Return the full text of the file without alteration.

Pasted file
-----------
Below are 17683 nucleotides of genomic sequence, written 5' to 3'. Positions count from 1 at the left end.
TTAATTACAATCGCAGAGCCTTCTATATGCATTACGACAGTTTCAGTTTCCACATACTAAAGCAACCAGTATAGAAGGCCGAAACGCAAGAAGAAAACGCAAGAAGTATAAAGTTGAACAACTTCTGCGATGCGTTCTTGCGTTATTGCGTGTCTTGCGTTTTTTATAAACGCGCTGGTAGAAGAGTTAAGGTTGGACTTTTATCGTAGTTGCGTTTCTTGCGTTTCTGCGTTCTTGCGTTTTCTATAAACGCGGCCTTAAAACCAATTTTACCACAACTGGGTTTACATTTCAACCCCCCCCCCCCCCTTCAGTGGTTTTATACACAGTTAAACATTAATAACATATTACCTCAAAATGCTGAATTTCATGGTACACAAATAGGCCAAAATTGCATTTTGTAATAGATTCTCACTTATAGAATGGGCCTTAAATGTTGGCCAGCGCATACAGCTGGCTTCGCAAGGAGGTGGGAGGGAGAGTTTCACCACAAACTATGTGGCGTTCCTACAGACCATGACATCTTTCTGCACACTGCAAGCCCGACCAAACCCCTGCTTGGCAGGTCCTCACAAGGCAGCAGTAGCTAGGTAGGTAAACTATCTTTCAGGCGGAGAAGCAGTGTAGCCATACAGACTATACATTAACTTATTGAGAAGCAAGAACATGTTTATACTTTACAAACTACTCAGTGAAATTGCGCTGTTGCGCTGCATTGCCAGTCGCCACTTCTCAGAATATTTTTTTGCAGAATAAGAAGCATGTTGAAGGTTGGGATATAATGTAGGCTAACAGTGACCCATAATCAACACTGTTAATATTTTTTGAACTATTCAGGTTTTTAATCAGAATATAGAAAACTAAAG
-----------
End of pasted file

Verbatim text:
Below are 17683 nucleotides of genomic sequence, written 5' to 3'. Positions count from 1 at the left end.
TTAATTACAATCGCAGAGCCTTCTATATGCATTACGACAGTTTCAGTTTCCACATACTAAAGCAACCAGTATAGAAGGCCGAAACGCAAGAAGAAAACGCAAGAAGTATAAAGTTGAACAACTTCTGCGATGCGTTCTTGCGTTATTGCGTGTCTTGCGTTTTTTATAAACGCGCTGGTAGAAGAGTTAAGGTTGGACTTTTATCGTAGTTGCGTTTCTTGCGTTTCTGCGTTCTTGCGTTTTCTATAAACGCGGCCTTAAAACCAATTTTACCACAACTGGGTTTACATTTCAACCCCCCCCCCCCCCTTCAGTGGTTTTATACACAGTTAAACATTAATAACATATTACCTCAAAATGCTGAATTTCATGGTACACAAATAGGCCAAAATTGCATTTTGTAATAGATTCTCACTTATAGAATGGGCCTTAAATGTTGGCCAGCGCATACAGCTGGCTTCGCAAGGAGGTGGGAGGGAGAGTTTCACCACAAACTATGTGGCGTTCCTACAGACCATGACATCTTTCTGCACACTGCAAGCCCGACCAAACCCCTGCTTGGCAGGTCCTCACAAGGCAGCAGTAGCTAGGTAGGTAAACTATCTTTCAGGCGGAGAAGCAGTGTAGCCATACAGACTATACATTAACTTATTGAGAAGCAAGAACATGTTTATACTTTACAAACTACTCAGTGAAATTGCGCTGTTGCGCTGCATTGCCAGTCGCCACTTCTCAGAATATTTTTTTGCAGAATAAGAAGCATGTTGAAGGTTGGGATATAATGTAGGCTAACAGTGACCCATAATCAACACTGTTAATATTTTTTGAACTATTCAGGTTTTTAATCAGAATATAGAAAACTAAAG